November 2, 2015
Students from the Burkhart Center for Autism Education & Research at Texas Tech University will be at the First Friday Art Trail this week, selling Christmas cards, ornaments, jewelry and canvas art.
This is the third year students from the Burkhart Transition Academy will sell their works downtown. Artist Chris Ramos, who also is the social skills instructor for the Transition Academy, said providing resources for the students to create art, including the expertise of art teacher Maggie Vasquez, is a valuable part of their mission.
“All the students have great pride in their final art piece,” he said. “Personally, my art time and creativity is my sanctuary and escape. I hope our students will forever use art as a positive outlet for creativity.”
The students will be at the art trail selling their artwork, interacting with buyers and explaining their work. All the money raised will go back into the art program for future projects. Many people with ASD use art to express themselves, and it is a good way to expand the students’ confidence and help advance their skills.
The students will be at McPherson Cellars, 1615 Texas Ave., where Ramos displays his work. The First Friday Art Trail begins at 6:30 p.m. Interested buyers can contact the Burkhart Center to peruse the art or special order a piece.
In 2014, Texas Tech University System Chancellor Robert Duncan and his wife, Terri, purchased a number of Burkhart artworks, all of which are displayed in their residence.
“We are absolutely delighted to have several pieces created by Burkhart Center student artists on display at the chancellor’s residence,” Terri Duncan said. “We are both huge fans of the Burkhart Center and the incredible work going on there every day. We have several paintings as well as a beautiful photo frame that we’re pleased to have as part of the art collection in our home. Their work is very meaningful to both of us.”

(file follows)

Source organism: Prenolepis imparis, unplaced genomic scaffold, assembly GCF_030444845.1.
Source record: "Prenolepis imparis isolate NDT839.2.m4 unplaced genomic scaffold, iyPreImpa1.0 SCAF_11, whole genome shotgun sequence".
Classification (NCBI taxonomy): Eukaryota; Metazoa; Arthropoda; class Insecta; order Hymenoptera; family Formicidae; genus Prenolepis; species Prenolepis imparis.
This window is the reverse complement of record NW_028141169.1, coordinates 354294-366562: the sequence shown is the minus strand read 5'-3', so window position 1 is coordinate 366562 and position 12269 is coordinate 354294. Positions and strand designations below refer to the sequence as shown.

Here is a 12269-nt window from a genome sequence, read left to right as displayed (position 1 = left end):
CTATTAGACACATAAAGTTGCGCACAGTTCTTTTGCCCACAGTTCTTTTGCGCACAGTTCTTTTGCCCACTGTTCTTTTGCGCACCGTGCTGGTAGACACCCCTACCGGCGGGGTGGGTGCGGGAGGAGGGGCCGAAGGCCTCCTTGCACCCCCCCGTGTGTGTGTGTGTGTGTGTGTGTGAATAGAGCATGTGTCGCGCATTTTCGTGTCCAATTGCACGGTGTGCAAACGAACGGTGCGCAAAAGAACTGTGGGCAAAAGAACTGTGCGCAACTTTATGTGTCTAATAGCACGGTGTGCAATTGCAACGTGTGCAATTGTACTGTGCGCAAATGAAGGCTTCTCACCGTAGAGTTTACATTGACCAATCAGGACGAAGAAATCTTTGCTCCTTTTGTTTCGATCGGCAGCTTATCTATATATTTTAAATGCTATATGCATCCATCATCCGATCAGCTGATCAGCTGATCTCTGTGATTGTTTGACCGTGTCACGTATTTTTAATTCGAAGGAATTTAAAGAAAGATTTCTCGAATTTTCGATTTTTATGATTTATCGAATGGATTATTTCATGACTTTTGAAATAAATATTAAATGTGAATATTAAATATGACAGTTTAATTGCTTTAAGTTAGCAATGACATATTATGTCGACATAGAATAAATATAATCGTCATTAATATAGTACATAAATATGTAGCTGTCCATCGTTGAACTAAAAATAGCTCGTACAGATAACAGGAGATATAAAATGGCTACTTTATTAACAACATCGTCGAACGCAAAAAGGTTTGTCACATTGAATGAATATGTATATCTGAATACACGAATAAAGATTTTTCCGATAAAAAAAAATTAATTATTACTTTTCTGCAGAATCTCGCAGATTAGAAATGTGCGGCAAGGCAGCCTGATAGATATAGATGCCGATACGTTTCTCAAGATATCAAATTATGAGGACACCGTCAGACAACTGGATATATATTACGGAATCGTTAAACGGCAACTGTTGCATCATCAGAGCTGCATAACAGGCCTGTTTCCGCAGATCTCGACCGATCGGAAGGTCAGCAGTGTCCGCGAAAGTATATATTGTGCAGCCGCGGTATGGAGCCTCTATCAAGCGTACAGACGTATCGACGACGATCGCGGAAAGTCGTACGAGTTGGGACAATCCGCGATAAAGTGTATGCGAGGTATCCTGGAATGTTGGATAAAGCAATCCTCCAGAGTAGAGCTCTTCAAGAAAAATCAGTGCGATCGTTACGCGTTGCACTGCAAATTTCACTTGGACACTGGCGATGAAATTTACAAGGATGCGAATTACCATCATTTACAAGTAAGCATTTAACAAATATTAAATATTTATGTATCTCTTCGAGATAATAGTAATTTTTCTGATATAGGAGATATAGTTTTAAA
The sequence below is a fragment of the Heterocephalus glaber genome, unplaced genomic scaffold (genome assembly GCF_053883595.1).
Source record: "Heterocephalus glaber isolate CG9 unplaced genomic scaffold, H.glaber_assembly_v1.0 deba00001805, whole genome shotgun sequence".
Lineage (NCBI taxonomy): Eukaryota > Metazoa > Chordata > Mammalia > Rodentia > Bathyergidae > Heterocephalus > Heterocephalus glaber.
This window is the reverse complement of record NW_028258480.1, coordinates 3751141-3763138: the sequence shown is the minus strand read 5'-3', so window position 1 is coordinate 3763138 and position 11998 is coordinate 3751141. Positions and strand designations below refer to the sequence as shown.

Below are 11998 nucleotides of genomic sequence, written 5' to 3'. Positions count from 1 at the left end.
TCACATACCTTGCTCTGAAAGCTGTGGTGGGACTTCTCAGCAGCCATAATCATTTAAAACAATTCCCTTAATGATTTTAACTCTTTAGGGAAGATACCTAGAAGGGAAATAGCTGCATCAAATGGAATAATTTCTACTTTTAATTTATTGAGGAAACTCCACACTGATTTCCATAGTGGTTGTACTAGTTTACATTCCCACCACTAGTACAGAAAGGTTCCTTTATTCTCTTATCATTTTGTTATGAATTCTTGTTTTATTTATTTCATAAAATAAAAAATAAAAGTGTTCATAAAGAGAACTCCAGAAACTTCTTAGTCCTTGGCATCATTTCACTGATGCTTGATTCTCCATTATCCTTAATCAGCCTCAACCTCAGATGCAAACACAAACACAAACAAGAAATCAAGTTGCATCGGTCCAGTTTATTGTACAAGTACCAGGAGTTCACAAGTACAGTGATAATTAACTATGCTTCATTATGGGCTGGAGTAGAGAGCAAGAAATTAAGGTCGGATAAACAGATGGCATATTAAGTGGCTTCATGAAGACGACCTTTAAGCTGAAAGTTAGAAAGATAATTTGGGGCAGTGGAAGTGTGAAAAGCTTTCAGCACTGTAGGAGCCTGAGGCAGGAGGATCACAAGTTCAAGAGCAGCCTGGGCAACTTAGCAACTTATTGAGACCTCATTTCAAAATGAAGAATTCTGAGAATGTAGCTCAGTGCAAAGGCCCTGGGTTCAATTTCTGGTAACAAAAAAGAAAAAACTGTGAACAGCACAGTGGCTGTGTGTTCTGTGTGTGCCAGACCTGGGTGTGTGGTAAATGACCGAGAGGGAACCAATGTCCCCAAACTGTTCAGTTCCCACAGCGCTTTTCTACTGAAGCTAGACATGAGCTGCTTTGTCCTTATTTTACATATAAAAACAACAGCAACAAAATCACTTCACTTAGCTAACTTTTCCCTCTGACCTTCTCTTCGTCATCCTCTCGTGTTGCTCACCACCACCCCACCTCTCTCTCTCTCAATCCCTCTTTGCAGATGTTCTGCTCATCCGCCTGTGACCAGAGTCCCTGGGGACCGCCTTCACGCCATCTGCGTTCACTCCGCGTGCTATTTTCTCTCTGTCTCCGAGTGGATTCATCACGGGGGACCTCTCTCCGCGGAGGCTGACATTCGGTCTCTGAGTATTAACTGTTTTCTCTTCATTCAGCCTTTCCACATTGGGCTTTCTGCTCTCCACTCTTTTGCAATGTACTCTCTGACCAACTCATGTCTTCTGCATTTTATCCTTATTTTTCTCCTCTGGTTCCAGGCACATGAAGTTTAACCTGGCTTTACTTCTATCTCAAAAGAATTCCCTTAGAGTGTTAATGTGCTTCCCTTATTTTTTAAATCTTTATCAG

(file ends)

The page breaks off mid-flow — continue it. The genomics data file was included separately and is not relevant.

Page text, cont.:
The Burkhart Center for Autism Education and Research is part of the College of Education and is the premier center in Lubbock for research, education and assistance for families affected by autism.
Research at the center covers three major aspects: developing strategies for the preparation of teachers to meet the needs of students, examining ways to develop parent support networks and preparing individuals with autism as they transition from school to adult services.
The Transition Academy, the center’s flagship program, is home to about 15 teenagers and young adults who have an autism spectrum disorder. They come to campus Monday through Friday to learn job and life skills, including how to live independently, and many have jobs through partnerships with campus and community organization.
The Burkhart Center is named for Jim and Jere Lynn Burkhart in honor of their grandson Collin.